The new Pixel Buds Pro – on the surface – fix all the complaints I had with the Pixel Buds: they add ANC, they get rid of the painful thorn, and they should address the connection issues that were present in the first version. The most exciting part is the fact that Google is leaning on their Machine Learning to provide top-notch noise cancellation, better ambient passthrough sound, and improved background noise reduction for calls.
If all of this comes together the right way for Google’s 3rd attempt at earbuds, we’re in for a treat. At $199, they start at $50 less than Apple’s Airpods Pro, and for me, that’s the set Google needs to beat. If specs translate into experience, this could be a stellar set of earbuds. The only thing I’m left wondering about is the audio latency for gaming. With even cheap earbuds handling this with ease, I have little doubt Google can fix this issue from their older Pixel Buds, but I’m not getting the cart before the horse on this one.
We have a couple more, and the first of those is the strange announcement of a Pixel Tablet that will run Android and won’t launch until some time in 2023. The images shown looked like a tablet from 2016 and there were very few details, but the fact that Google is making a 180 on its decision to get out of the tablet market is interesting to say the least. What this tablet will end up becoming could absolutely change over the next year or so, so don’t draw too many conclusions on this device right now. I think more than anything, Google wants developers to take larger screens more seriously for Android, and the fact that they exited the tablet game wasn’t helping that effort. So, in a way, Google is back in tablet game.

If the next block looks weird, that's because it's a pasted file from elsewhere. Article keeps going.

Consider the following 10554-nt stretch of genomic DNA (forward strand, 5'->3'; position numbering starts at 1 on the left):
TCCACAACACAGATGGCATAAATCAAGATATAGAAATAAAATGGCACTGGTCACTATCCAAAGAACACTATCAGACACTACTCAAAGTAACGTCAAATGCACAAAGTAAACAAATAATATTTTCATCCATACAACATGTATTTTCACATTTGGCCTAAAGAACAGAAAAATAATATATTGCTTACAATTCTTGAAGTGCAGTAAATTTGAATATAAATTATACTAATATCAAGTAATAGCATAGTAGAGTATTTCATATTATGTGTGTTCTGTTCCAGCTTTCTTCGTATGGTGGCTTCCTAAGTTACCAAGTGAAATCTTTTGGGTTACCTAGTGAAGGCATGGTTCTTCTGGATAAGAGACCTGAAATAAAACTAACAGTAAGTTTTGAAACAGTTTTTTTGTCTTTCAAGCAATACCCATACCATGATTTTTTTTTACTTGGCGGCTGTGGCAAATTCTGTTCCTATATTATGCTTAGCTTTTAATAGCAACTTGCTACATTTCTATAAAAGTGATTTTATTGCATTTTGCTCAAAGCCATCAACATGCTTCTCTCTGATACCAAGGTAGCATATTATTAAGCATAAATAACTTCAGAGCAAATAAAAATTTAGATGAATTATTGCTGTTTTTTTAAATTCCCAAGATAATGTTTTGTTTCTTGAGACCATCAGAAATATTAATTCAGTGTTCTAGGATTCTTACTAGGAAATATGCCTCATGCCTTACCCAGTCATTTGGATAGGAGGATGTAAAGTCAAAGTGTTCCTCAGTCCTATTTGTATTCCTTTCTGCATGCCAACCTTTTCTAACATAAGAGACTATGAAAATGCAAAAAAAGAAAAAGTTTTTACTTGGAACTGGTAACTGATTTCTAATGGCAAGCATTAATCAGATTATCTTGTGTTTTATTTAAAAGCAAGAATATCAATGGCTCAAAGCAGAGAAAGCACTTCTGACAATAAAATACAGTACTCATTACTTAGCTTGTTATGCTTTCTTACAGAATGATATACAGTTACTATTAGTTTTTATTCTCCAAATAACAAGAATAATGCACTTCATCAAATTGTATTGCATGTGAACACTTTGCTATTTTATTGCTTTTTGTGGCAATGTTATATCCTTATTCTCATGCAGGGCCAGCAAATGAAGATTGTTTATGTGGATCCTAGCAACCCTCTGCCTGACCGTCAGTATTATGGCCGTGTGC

Google AR Glasses (Google Glass 2?)
Finally, there was Google’s very early look at what I am personally calling Google Glass 2. That’s not the name, but what Google showed off in this portion of the keynote gave me goosebumps. Seriously. The demo they showed was a mock up, but the pair of AR glasses being used by the individuals was real, and the results were phenomenal. While AR will absolutely be capable of all sorts of things in the future, the demo Google went with used real time translation, allowing the person behind the glasses to see language translated in real time in a heads-up display as the other person was talking: letting people who have had issues communicating with loved ones speak back and forth with ease. It was heartwarming and an amazing look at what AR could do for us in the very near future.
And that, dear reader, is all the Google hardware that was announced this year at the software/services-focused Google I/O conference. Again, we hoped for a bit of hardware and ended up with a truck load. No one is complaining about it, but the sudden shift does paint a very different picture of Google here in 2022, and it is an exciting one for sure.